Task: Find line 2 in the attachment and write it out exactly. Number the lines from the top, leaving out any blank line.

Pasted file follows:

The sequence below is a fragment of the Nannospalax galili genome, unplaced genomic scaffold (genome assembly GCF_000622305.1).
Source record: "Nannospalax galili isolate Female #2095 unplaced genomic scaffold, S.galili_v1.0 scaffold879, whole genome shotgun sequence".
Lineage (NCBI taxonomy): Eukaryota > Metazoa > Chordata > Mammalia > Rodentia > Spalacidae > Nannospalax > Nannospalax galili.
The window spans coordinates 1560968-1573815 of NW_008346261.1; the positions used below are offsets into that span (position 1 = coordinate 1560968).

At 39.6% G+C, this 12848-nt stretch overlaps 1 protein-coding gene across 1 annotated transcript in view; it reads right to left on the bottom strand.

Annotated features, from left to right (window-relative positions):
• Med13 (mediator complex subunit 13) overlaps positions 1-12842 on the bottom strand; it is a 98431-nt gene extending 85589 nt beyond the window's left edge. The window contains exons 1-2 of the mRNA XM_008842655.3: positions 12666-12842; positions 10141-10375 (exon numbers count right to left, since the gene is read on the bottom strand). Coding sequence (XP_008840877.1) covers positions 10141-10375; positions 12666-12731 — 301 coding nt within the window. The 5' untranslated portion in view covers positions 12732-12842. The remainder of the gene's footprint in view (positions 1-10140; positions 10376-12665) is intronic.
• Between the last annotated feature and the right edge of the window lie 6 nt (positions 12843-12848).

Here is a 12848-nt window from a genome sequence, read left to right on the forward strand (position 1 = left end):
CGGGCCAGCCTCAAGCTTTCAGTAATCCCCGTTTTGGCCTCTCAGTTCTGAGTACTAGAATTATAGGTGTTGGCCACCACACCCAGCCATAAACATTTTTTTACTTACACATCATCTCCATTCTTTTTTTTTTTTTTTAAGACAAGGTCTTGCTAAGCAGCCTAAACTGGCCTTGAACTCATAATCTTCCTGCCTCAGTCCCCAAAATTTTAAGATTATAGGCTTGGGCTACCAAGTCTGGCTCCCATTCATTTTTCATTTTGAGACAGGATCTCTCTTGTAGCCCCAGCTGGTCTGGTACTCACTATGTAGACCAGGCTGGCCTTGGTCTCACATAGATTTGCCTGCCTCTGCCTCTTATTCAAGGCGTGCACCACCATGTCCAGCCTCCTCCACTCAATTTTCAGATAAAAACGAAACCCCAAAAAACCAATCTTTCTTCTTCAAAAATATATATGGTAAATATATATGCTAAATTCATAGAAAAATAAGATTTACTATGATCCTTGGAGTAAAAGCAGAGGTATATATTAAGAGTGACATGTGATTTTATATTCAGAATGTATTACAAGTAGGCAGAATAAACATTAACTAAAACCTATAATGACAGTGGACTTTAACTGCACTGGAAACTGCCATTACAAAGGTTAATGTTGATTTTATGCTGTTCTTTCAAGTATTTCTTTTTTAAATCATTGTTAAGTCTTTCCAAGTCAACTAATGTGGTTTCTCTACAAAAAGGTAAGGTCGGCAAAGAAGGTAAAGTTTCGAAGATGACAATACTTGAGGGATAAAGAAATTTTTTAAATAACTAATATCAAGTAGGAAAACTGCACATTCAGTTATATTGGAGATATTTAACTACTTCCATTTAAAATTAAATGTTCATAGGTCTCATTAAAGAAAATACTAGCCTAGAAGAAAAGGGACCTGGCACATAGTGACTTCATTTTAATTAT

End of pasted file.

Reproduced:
Source record: "Nannospalax galili isolate Female #2095 unplaced genomic scaffold, S.galili_v1.0 scaffold879, whole genome shotgun sequence".